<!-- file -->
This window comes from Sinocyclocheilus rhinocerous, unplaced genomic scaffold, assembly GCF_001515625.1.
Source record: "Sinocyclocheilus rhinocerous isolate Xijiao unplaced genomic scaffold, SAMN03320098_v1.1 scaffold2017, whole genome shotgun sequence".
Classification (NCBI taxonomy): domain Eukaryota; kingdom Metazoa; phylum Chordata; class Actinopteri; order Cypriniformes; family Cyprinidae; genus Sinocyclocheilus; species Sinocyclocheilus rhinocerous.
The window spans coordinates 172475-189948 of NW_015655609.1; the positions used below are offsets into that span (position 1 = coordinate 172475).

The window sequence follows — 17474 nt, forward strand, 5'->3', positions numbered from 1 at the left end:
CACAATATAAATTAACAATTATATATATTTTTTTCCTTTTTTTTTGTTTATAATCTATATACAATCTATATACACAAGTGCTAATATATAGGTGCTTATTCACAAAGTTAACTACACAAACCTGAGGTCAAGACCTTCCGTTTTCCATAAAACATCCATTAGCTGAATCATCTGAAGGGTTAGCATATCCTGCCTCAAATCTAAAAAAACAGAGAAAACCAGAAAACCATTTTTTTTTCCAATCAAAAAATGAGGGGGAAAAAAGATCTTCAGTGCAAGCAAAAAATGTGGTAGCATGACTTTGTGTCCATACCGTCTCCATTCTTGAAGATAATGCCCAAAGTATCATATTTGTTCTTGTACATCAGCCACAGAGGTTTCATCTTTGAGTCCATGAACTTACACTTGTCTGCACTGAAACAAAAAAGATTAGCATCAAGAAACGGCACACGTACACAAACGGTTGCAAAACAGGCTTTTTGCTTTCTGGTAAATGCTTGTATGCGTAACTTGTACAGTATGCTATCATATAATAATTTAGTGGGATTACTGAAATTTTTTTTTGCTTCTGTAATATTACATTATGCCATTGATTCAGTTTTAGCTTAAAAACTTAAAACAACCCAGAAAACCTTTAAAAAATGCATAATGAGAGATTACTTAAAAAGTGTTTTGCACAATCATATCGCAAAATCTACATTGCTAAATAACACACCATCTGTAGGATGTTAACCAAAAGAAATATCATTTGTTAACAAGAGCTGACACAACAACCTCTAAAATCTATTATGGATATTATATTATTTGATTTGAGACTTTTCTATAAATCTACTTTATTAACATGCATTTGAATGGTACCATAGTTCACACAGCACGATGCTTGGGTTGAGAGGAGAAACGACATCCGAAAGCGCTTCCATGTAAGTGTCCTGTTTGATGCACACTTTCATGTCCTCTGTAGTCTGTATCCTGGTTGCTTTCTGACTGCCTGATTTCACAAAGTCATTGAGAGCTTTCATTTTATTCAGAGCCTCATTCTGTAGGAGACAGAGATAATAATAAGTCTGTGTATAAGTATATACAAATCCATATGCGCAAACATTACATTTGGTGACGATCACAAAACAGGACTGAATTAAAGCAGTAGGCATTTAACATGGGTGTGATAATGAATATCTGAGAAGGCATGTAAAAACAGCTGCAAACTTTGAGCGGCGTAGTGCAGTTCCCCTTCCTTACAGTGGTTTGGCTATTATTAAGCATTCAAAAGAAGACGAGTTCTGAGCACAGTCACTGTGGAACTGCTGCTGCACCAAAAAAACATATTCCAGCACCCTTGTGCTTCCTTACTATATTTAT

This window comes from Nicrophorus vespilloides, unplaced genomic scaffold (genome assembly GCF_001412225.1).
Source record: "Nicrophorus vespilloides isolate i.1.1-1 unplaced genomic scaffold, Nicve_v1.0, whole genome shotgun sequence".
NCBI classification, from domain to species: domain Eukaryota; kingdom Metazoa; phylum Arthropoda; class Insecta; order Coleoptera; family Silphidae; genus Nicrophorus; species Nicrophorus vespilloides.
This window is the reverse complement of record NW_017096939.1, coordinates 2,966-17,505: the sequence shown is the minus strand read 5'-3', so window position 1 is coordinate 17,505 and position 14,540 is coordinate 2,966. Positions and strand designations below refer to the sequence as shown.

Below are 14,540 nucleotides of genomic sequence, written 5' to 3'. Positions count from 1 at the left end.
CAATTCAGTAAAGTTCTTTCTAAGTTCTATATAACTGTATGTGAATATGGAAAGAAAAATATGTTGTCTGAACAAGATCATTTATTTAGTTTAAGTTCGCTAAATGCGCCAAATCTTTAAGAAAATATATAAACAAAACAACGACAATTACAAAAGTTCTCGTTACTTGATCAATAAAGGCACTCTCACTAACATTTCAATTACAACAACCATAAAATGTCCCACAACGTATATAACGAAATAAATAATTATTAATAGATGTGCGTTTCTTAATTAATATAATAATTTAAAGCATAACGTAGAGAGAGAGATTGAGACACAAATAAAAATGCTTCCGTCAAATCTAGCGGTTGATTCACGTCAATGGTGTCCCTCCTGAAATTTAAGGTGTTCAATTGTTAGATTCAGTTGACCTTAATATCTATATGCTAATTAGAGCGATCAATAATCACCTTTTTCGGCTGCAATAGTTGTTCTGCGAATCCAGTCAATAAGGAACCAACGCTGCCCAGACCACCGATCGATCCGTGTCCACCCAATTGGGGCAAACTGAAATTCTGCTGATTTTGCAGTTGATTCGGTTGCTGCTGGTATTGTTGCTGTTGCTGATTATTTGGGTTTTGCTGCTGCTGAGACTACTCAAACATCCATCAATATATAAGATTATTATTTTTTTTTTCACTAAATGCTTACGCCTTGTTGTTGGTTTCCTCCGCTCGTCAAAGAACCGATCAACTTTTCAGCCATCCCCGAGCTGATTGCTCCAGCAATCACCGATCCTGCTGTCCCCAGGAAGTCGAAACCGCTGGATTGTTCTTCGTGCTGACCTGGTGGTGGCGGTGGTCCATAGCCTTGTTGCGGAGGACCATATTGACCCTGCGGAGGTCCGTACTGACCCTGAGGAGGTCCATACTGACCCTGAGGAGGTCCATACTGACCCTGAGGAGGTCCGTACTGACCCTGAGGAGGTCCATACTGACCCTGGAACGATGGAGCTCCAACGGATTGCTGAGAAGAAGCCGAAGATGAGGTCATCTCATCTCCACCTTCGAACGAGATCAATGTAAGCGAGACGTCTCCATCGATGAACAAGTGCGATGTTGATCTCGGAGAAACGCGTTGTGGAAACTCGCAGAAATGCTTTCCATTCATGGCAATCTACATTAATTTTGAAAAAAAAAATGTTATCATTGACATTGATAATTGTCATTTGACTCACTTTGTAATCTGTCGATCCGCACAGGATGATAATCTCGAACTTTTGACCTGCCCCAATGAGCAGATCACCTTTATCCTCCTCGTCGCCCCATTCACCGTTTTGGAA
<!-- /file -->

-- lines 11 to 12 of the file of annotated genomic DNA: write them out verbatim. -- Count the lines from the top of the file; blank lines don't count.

Below are 14,540 nucleotides of genomic sequence, written 5' to 3'. Positions count from 1 at the left end.
CAATTCAGTAAAGTTCTTTCTAAGTTCTATATAACTGTATGTGAATATGGAAAGAAAAATATGTTGTCTGAACAAGATCATTTATTTAGTTTAAGTTCGCTAAATGCGCCAAATCTTTAAGAAAATATATAAACAAAACAACGACAATTACAAAAGTTCTCGTTACTTGATCAATAAAGGCACTCTCACTAACATTTCAATTACAACAACCATAAAATGTCCCACAACGTATATAACGAAATAAATAATTATTAATAGATGTGCGTTTCTTAATTAATATAATAATTTAAAGCATAACGTAGAGAGAGAGATTGAGACACAAATAAAAATGCTTCCGTCAAATCTAGCGGTTGATTCACGTCAATGGTGTCCCTCCTGAAATTTAAGGTGTTCAATTGTTAGATTCAGTTGACCTTAATATCTATATGCTAATTAGAGCGATCAATAATCACCTTTTTCGGCTGCAATAGTTGTTCTGCGAATCCAGTCAATAAGGAACCAACGCTGCCCAGACCACCGATCGATCCGTGTCCACCCAATTGGGGCAAACTGAAATTCTGCTGATTTTGCAGTTGATTCGGTTGCTGCTGGTATTGTTGCTGTTGCTGATTATTTGGGTTTTGCTGCTGCTGAGACTACTCAAACATCCATCAATATATAAGATTATTATTTTTTTTTTCACTAAATGCTTACGCCTTGTTGTTGGTTTCCTCCGCTCGTCAAAGAACCGATCAACTTTTCAGCCATCCCCGAGCTGATTGCTCCAGCAATCACCGATCCTGCTGTCCCCAGGAAGTCGAAACCGCTGGATTGTTCTTCGTGCTGACCTGGTGGTGGCGGTGGTCCATAGCCTTGTTGCGGAGGACCATATTGACCCTGCGGAGGTCCGTACTGACCCTGAGGAGGTCCATACTGACCCTGAGGAGGTCCATACTGACCCTGAGGAGGTCCGTACTGACCCTGAGGAGGTCCATACTGACCCTGGAACGATGGAGCTCCAACGGATTGCTGAGAAGAAGCCGAAGATGAGGTCATCTCATCTCCACCTTCGAACGAGATCAATGTAAGCGAGACGTCTCCATCGATGAACAAGTGCGATGTTGATCTCGGAGAAACGCGTTGTGGAAACTCGCAGAAATGCTTTCCATTCATGGCAATCTACATTAATTTTGAAAAAAAAAATGTTATCATTGACATTGATAATTGTCATTTGACTCACTTTGTAATCTGTCGATCCGCACAGGATGATAATCTCGAACTTTTGACCTGCCCCAATGAGCAGATCACCTTTATCCTCCTCGTCGCCCCATTCACCGTTTTGGAA